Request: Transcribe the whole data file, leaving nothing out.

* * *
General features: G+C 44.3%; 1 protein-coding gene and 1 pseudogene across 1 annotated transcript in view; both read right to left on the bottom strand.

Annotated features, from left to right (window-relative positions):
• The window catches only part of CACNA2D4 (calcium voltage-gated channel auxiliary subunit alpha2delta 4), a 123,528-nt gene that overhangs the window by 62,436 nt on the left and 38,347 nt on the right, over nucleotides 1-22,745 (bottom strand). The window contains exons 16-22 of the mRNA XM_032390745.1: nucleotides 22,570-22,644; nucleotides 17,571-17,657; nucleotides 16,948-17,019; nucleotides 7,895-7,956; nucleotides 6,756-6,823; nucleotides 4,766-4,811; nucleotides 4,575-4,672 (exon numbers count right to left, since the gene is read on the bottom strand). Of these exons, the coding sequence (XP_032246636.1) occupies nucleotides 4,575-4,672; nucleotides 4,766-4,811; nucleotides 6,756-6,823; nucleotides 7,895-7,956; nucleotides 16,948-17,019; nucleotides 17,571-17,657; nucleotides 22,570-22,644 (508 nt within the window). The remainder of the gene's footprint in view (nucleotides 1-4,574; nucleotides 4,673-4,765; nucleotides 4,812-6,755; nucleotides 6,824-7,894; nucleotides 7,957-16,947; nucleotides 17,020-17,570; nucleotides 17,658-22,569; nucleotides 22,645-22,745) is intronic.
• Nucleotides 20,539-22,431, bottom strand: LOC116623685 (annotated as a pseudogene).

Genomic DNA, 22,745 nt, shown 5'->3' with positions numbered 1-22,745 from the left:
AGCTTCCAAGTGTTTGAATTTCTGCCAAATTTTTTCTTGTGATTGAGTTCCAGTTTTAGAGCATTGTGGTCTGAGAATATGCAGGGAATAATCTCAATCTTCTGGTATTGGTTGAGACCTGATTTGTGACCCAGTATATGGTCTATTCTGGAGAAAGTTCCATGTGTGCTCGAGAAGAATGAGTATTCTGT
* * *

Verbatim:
General features: G+C 44.3%; 1 protein-coding gene and 1 pseudogene across 1 annotated transcript in view; both read right to left on the bottom strand.

Annotated features, from left to right (window-relative positions):
• The window catches only part of CACNA2D4 (calcium voltage-gated channel auxiliary subunit alpha2delta 4), a 123,528-nt gene that overhangs the window by 62,436 nt on the left and 38,347 nt on the right, over nucleotides 1-22,745 (bottom strand). The window contains exons 16-22 of the mRNA XM_032390745.1: nucleotides 22,570-22,644; nucleotides 17,571-17,657; nucleotides 16,948-17,019; nucleotides 7,895-7,956; nucleotides 6,756-6,823; nucleotides 4,766-4,811; nucleotides 4,575-4,672 (exon numbers count right to left, since the gene is read on the bottom strand). Of these exons, the coding sequence (XP_032246636.1) occupies nucleotides 4,575-4,672; nucleotides 4,766-4,811; nucleotides 6,756-6,823; nucleotides 7,895-7,956; nucleotides 16,948-17,019; nucleotides 17,571-17,657; nucleotides 22,570-22,644 (508 nt within the window). The remainder of the gene's footprint in view (nucleotides 1-4,574; nucleotides 4,673-4,765; nucleotides 4,812-6,755; nucleotides 6,824-7,894; nucleotides 7,957-16,947; nucleotides 17,020-17,570; nucleotides 17,658-22,569; nucleotides 22,645-22,745) is intronic.
• Nucleotides 20,539-22,431, bottom strand: LOC116623685 (annotated as a pseudogene).

Genomic DNA, 22,745 nt, shown 5'->3' with positions numbered 1-22,745 from the left:
AGCTTCCAAGTGTTTGAATTTCTGCCAAATTTTTTCTTGTGATTGAGTTCCAGTTTTAGAGCATTGTGGTCTGAGAATATGCAGGGAATAATCTCAATCTTCTGGTATTGGTTGAGACCTGATTTGTGACCCAGTATATGGTCTATTCTGGAGAAAGTTCCATGTGTGCTCGAGAAGAATGAGTATTCTGT